Behaving in return for bits of hot dog
Apart from the time he broke his collar at training class and ran after the alpacas... and other than the time he got out of what I thought was a secure field and I found him herding cows - and an amorous bull - 20 minutes later, he has stayed nearby when he's slipped our grasp and gone trotting off or dodged through the courtyard gate, and only goes out of sight in the woods for a minute or two. He has only ran out of the gates and up the roads twice three times but we don't like to talk about the horrors of that.

That was until last night when I deliberately let him off the lead in the woods because I've been experimenting briefly with that lately, in relative safety where there are no roads in the immediate vicinity for him to get flattened on, to see if his recall is improving.
It's not.
An hour and a half later Dawn and I were tramping through the pitch-black trees and heavy, thorny undergrowth with two torches, one of them failing, expecting to see him in a fox snare because other than a couple of early barks we hadn't even heard his chain jangle in all that time. We even got in the ManTruck and drove along the estate's tracks for a while, only to find him looking absolutely chuffed-to-bits with himself back at The Lodge with his fur packed full of stickyweed burrs.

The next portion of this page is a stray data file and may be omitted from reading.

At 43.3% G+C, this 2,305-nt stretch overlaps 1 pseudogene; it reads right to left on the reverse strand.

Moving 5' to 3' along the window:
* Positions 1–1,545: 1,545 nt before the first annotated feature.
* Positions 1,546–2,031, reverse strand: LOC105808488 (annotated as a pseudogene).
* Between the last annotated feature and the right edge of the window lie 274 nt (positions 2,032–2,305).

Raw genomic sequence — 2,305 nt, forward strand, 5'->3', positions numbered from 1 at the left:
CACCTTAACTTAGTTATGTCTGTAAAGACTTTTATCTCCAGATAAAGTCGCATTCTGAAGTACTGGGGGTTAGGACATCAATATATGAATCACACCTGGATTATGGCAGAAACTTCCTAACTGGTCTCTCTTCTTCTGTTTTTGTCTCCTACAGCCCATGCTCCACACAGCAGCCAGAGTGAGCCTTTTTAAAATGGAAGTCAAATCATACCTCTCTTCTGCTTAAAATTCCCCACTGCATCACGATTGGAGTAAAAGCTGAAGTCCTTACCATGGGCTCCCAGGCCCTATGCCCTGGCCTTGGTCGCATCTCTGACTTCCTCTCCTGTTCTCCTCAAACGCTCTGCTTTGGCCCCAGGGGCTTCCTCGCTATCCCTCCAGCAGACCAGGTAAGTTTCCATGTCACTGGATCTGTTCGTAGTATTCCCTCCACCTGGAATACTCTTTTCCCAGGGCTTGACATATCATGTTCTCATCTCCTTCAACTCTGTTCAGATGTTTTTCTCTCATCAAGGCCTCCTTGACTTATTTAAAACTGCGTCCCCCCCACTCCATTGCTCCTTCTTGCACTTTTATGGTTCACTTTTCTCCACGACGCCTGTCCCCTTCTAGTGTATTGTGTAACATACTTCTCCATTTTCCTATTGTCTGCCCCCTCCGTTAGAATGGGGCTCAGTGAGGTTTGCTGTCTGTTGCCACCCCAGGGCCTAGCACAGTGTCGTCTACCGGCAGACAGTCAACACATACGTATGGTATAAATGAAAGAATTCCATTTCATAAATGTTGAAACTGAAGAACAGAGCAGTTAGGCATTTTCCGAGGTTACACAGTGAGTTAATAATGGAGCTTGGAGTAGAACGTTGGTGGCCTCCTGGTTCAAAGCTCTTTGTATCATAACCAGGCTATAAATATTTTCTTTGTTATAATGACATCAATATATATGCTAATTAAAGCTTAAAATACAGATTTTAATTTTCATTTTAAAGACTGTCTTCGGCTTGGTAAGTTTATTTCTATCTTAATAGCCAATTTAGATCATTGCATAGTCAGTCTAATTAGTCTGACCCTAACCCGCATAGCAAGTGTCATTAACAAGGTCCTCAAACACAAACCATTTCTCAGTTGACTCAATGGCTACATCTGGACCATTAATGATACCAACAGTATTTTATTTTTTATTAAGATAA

We've now ordered a GPS tracker and a flashing LED collar for him. Just in case.

And then there's CrocaDog. Grumble's Other Side.

Those teeth
Crocadog gets excited. Very, unpredictably excited.
He gets excited when he has a treat; when we walk through the courtyard gate; when nobody's doing anything; when we give him a fuss; when we don't give him a fuss; when we put his lead on; when we do our 'clicker training'; when he sees the bird-feeder (weirdly); when he spies SausageTheCat (who he doesn't get on well with yet, but we're working on it)... you get the idea. Not all of the time, just sometimes. And when you least expect it.

And when CrocaDog gets excited, if you can't calm him with a steady, firm hand on his side and a gentle "shhhh...", CrocaDog goes mental. Seriously, seriously mental. And he bites - hard.